Baking soda polish – Make a thick paste of baking soda and water. Gently rub over the surface using small circular motions. Rinse cleanly.
Olive oil polish – Rub a small amount of olive oil over Corian, allow to penetrate briefly, then polish dry with a soft lint-free cloth.
Pressure washing – In outdoor applications, pressure washing can restore shine to weathered Corian. Use care to avoid damaging the surface.
With the right products and techniques, you can keep older Corian counters looking freshly polished.
Balancing Shine and Durability
When attempting to increase surface shine:
- Work in manageable sections to avoid over-polishing any area
- Apply sealants thinly and evenly according to manufacturer directions
- Check product labels for any ingredients that could damage Corian
- Test products first in inconspicuous areas to assess results
- Buff gently to achieve shine without friction damage
- Limit use of abrasive cleaners that could scratch over time
- Reseal buffed surfaces frequently to maintain protection
Enhancing luster while retaining Corian’s durability and function requires care and moderation. But the results are worth it!
Considerations for Specific Corian Applications
Painting or refinishing Corian requires special considerations depending on where it is used:
Special Considerations for Painting Corian in Kitchens
When painting Corian countertops in kitchen settings:
- Use high quality enamel paint for durability, stain resistance, and washability
- Allow extra dry time between coats since kitchens have more moisture, grease, traffic
- Avoid dark glossy colors that show scratches – opt for medium tones with matte finish
- Topcoat with a sealer suitable for food preparation surfaces for protection
- Touch up paint frequently on high wear areas like near the sink and stove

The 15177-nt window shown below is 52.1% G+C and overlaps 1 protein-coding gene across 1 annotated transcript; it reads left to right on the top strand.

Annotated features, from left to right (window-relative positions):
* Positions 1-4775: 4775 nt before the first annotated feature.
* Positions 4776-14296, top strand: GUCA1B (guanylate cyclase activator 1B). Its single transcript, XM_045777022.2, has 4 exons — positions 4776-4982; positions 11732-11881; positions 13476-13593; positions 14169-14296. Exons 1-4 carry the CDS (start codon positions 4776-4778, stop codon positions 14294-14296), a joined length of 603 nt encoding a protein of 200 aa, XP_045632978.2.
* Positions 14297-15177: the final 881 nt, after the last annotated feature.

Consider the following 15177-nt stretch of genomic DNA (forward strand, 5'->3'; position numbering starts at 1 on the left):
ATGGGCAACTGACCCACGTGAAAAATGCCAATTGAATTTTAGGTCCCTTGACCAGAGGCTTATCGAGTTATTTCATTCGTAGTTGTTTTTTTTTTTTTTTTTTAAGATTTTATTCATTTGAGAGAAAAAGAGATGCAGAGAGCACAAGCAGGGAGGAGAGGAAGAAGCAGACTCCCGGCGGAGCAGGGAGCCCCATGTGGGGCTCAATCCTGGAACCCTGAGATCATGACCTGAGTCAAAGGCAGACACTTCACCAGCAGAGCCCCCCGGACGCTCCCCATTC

- Immediately clean spills and drips during cooking to prevent staining
Why Painting Corian Shower Walls Is Not Recommended
Painting Corian used in shower surrounds and tub/shower enclosures is strongly discouraged:
- Constant moisture exposure can cause paint to peel, bubble, or flake
- Trapped moisture between Corian and paint can breed mold and mildew
- Harsh chemical cleaners needed in bathrooms can interact with paint
- Cleaning, scrubbing, and daily use will rapidly degrade a painted finish
Instead, consider freshening up Corian tub/shower walls with color-matched caulking or grout to give the appearance of tile.
Customizing Corian to Match Décor
One advantage of painting Corian is the ability to easily change colors for design flexibility.
- Sample paint colors on a Corian remnant before committing to redoing full countertops
- Opt for neutral base colors that can be readily adapted in the future
- Use accent colors on non-functional surfaces only like backsplashes or islands
- Change paint sheens to match other surfaces – eggshell or satin finishes work with most decors
- Coordinate any added solid surface patterns or inlays with the new paint colors
Paint allows endless options for customizing Corian to seamlessly integrate within planned color schemes and styles.
Recap of Key Points
- Corian can successfully be painted but requires careful preparation and proper paint selection
- Priming is mandatory prior to painting for proper adhesion and finish durability
- Acrylic latex or enamel paints work best for long-lasting results
- Painted Corian requires special maintenance and more frequent reapplication of paint
- Alternative resurfacing methods better preserve Corian’s original finish
- A variety of techniques can restore and enhance Corian’s appearance
- Paint allows for full customization and coordination with décor
While painting Corian does entail trade-offs, with careful consideration of limitations and benefits, outstanding results can be achieved. Take time to properly prepare surfaces, select compatible paint systems, and maintain the finish. Painter’s tape and sample colors enable testing paint options before fully committing. Whether you prefer to paint, resurface, or employ creative renewing techniques, Corian can be restored for many additional years of service.
Experiment and have fun revitalizing your outdated Corian into a custom showpiece!